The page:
Savanna Accelerated Development Authority (SADA) is facilitating the development of the Pwalugu Dam into a multi-purpose dam that will serve as a strategic infrastructure to unlock the agricultural potential of the savanna zone.
“It can also produce between 40 and 70 megawatts of hydropower to power communities and industries within the area and the country at large,” he added.
Mr Abugre explained that the Pwalugu Dam was one of 23 medium-to-large-size dams identified by the authority as strategic infrastructure necessary to facilitate agricultural development in the savanna zone.
He recalled that the first feasibility study into the construction of the dam was conducted in 1965.
In recent times, he said, President John Mahama had, on a number of occasions, spoken about the strategic importance of the dam to the development of the Northern Savannah Ecological Zone and Ghana in general.
That, he said, explained the authority’s resolve to facilitate the realisation of the project.
Floods normally occur in the Upper East Region when the Bagre Dam, located upstream on the Burkina Faso part of the White Volta, spills its waters.
The annual run-off water in the SADA Zone is estimated to exceed 40 million cubic metres, most of which is normally lost to the sea, evaporates or causes sheet erosion.
“The dam, therefore, is to re-channel this water for various uses. As we speak, the rains that are pouring down in the northern part of the country are already filling up the banks of the White Volta,” Mr Abugre said, explaining that the availability of the Pwalugu Dam would help stabilise the water and store it for irrigation and hydropower purposes.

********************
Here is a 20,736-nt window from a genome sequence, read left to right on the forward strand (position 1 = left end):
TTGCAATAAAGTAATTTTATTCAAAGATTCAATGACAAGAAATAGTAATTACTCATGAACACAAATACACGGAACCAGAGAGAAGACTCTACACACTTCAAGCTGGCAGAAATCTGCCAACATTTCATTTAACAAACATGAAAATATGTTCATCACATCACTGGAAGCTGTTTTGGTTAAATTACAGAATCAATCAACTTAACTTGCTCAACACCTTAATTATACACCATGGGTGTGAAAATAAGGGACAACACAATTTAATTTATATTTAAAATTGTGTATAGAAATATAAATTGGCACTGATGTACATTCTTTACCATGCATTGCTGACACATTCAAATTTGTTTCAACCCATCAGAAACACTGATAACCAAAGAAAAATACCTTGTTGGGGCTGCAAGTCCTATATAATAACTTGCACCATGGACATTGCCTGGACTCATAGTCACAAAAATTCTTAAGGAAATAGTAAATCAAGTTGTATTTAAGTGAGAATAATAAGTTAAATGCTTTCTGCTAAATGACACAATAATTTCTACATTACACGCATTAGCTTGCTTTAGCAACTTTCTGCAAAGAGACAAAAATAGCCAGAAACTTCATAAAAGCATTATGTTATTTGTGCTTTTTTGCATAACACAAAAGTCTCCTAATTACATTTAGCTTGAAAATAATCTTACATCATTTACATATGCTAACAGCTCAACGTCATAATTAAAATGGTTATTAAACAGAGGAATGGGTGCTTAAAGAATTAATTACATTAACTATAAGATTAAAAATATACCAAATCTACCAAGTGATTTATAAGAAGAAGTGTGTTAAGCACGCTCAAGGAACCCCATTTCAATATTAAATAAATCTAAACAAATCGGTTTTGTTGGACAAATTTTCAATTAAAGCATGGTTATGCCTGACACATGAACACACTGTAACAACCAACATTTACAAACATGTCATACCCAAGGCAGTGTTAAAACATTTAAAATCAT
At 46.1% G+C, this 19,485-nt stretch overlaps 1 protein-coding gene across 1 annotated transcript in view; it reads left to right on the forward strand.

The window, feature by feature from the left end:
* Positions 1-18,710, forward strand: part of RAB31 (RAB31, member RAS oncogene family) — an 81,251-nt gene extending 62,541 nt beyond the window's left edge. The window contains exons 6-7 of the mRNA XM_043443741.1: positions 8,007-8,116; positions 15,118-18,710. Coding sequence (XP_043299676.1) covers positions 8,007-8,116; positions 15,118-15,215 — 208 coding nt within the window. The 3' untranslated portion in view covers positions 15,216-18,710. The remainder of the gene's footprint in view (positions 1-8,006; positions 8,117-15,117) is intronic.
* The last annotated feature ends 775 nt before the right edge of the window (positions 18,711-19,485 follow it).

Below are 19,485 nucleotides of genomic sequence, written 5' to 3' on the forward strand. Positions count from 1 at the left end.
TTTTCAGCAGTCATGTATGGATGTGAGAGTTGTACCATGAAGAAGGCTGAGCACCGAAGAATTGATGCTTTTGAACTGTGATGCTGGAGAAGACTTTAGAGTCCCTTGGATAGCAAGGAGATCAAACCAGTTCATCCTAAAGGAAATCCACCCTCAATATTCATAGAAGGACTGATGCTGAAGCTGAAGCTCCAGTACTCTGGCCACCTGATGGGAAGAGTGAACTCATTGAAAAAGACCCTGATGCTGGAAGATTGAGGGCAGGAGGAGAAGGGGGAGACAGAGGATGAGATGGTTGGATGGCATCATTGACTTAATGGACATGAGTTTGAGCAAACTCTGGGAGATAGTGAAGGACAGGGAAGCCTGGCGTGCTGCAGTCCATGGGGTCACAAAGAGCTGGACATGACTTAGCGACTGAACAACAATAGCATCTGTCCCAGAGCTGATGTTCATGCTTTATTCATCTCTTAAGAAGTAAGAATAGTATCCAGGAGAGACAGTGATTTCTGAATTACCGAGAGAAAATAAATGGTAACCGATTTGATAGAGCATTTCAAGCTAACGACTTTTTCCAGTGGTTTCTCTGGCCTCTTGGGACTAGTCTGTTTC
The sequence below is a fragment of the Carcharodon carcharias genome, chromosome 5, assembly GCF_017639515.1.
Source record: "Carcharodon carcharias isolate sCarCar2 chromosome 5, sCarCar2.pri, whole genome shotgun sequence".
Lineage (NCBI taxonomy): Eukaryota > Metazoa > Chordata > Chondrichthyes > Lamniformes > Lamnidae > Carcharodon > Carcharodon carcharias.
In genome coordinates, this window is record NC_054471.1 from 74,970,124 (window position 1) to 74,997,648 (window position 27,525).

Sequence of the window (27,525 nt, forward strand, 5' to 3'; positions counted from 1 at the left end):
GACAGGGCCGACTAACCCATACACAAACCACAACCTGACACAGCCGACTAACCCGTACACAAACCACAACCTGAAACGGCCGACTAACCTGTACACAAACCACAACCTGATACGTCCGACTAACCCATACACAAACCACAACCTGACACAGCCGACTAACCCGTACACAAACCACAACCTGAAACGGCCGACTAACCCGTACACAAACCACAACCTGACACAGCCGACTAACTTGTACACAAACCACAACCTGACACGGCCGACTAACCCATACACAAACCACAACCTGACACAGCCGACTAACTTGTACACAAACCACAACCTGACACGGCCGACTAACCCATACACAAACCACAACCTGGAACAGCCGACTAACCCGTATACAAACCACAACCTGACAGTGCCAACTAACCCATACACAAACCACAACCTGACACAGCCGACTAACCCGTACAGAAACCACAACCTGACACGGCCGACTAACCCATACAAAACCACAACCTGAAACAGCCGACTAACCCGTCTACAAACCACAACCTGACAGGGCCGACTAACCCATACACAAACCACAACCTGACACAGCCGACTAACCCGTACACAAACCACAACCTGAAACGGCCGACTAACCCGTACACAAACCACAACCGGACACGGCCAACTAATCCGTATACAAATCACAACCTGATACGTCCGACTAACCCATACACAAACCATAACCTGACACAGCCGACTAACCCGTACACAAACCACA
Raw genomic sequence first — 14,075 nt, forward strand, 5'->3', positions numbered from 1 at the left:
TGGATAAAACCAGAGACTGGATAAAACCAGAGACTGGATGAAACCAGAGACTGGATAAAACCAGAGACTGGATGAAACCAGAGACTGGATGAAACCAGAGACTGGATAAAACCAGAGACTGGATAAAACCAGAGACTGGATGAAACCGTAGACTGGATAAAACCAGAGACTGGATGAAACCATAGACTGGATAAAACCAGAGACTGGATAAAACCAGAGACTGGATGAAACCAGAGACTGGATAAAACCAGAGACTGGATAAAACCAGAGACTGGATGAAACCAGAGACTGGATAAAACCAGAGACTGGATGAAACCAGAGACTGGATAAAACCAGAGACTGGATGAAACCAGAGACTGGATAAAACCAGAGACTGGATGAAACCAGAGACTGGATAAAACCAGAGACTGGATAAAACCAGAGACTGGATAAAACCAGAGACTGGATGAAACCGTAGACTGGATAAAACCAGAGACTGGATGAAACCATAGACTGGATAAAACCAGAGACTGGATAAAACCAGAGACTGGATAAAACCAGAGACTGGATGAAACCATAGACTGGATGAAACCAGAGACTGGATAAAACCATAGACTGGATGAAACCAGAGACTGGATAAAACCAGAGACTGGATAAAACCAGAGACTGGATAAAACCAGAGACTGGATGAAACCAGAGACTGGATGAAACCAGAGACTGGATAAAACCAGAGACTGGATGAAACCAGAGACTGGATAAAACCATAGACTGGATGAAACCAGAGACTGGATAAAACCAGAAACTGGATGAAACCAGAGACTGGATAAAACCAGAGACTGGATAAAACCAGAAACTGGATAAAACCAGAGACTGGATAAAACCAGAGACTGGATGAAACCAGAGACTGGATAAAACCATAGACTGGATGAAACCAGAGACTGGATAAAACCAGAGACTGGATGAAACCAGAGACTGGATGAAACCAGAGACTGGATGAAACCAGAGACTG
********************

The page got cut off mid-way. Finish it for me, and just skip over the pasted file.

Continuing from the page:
According to the CEO, feasibility studies on the economic and social viability of the project attested to the fact that it was economically viable.
He said the successful execution of the project could also catalyse economic activities, including all-year round cultivation in the neighbouring communities.
“The area could become Ghana’s major food basket and that will have an immediate impact on the ailing Pwalugu Tomato Factory which lacks the needed raw materials,” he said.
Mr Abugre, however, explained that the environmental impact assessment (EIA) of the project showed that it could have some adverse environmental impact on the ecosystem in the area.
“The EIA showed that there could be potential irreparable damage to ‘critical natural habitats’ in the area. There are some tree species (forest reserves) that are assessed to be unique to the ecosystem and that will be inundated when the dam is constructed.
“There is a historical elephant corridor that passes through that area and the elephants that pass there are assessed to be unique in the whole world,” he explained.
He, however, indicated that those findings could be contested.
“Besides, the potential environmental damage can be mitigated to allow this ‘game-changing’ project to be realised,” he said.
He said the authority was in discussions with the Environmental Protection Agency (EPA) to conduct an independent review of the report, including undertaking community consultations for accuracy and to identify mitigating measures.
Mr Abugre explained that the EPA’s output was necessary to clear the way for the likes of the World Bank, which has expressed interest in the project, to mobilise funds for its construction.
The European Investment Bank (EIB) and the Sinohydro Corporation of China had also already expressed interest in the project, he added.
“There is great potential for mobilising funding but we have to solve this environmental issue first,” he explained.